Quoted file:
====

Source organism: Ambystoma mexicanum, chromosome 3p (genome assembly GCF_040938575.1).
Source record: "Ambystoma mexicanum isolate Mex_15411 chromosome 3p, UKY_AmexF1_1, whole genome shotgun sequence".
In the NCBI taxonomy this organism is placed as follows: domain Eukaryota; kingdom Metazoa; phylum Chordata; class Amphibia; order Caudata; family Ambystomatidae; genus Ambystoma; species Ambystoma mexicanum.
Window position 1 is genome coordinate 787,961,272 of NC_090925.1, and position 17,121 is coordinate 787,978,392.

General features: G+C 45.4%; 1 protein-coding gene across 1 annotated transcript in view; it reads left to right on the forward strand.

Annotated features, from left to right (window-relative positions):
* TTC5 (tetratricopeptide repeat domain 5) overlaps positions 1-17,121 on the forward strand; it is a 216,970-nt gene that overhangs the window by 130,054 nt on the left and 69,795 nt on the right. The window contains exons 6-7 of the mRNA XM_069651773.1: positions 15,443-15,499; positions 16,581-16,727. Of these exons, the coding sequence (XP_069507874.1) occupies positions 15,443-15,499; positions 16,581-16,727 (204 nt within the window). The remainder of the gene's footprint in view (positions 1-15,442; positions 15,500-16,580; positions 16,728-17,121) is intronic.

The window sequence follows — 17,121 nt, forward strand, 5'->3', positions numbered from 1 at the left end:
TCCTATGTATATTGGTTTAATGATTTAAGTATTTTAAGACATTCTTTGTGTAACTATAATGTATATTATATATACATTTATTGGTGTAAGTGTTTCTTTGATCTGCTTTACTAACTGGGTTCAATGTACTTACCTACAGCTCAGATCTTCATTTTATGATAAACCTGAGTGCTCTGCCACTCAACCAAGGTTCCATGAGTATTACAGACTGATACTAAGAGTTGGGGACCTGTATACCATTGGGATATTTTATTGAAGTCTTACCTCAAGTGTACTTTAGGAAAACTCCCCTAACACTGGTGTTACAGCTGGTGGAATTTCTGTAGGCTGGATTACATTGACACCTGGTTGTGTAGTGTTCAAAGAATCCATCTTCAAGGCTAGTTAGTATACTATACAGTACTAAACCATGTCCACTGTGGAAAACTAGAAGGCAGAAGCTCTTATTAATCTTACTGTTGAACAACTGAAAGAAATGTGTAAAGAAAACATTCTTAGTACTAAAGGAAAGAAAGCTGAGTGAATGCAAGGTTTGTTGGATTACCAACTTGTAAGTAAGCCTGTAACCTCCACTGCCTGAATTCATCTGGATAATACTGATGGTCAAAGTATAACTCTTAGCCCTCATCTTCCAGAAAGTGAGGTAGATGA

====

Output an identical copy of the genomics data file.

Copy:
Source organism: Ambystoma mexicanum, chromosome 3p (genome assembly GCF_040938575.1).
Source record: "Ambystoma mexicanum isolate Mex_15411 chromosome 3p, UKY_AmexF1_1, whole genome shotgun sequence".
In the NCBI taxonomy this organism is placed as follows: domain Eukaryota; kingdom Metazoa; phylum Chordata; class Amphibia; order Caudata; family Ambystomatidae; genus Ambystoma; species Ambystoma mexicanum.
Window position 1 is genome coordinate 787,961,272 of NC_090925.1, and position 17,121 is coordinate 787,978,392.

General features: G+C 45.4%; 1 protein-coding gene across 1 annotated transcript in view; it reads left to right on the forward strand.

Annotated features, from left to right (window-relative positions):
* TTC5 (tetratricopeptide repeat domain 5) overlaps positions 1-17,121 on the forward strand; it is a 216,970-nt gene that overhangs the window by 130,054 nt on the left and 69,795 nt on the right. The window contains exons 6-7 of the mRNA XM_069651773.1: positions 15,443-15,499; positions 16,581-16,727. Of these exons, the coding sequence (XP_069507874.1) occupies positions 15,443-15,499; positions 16,581-16,727 (204 nt within the window). The remainder of the gene's footprint in view (positions 1-15,442; positions 15,500-16,580; positions 16,728-17,121) is intronic.

The window sequence follows — 17,121 nt, forward strand, 5'->3', positions numbered from 1 at the left end:
TCCTATGTATATTGGTTTAATGATTTAAGTATTTTAAGACATTCTTTGTGTAACTATAATGTATATTATATATACATTTATTGGTGTAAGTGTTTCTTTGATCTGCTTTACTAACTGGGTTCAATGTACTTACCTACAGCTCAGATCTTCATTTTATGATAAACCTGAGTGCTCTGCCACTCAACCAAGGTTCCATGAGTATTACAGACTGATACTAAGAGTTGGGGACCTGTATACCATTGGGATATTTTATTGAAGTCTTACCTCAAGTGTACTTTAGGAAAACTCCCCTAACACTGGTGTTACAGCTGGTGGAATTTCTGTAGGCTGGATTACATTGACACCTGGTTGTGTAGTGTTCAAAGAATCCATCTTCAAGGCTAGTTAGTATACTATACAGTACTAAACCATGTCCACTGTGGAAAACTAGAAGGCAGAAGCTCTTATTAATCTTACTGTTGAACAACTGAAAGAAATGTGTAAAGAAAACATTCTTAGTACTAAAGGAAAGAAAGCTGAGTGAATGCAAGGTTTGTTGGATTACCAACTTGTAAGTAAGCCTGTAACCTCCACTGCCTGAATTCATCTGGATAATACTGATGGTCAAAGTATAACTCTTAGCCCTCATCTTCCAGAAAGTGAGGTAGATGA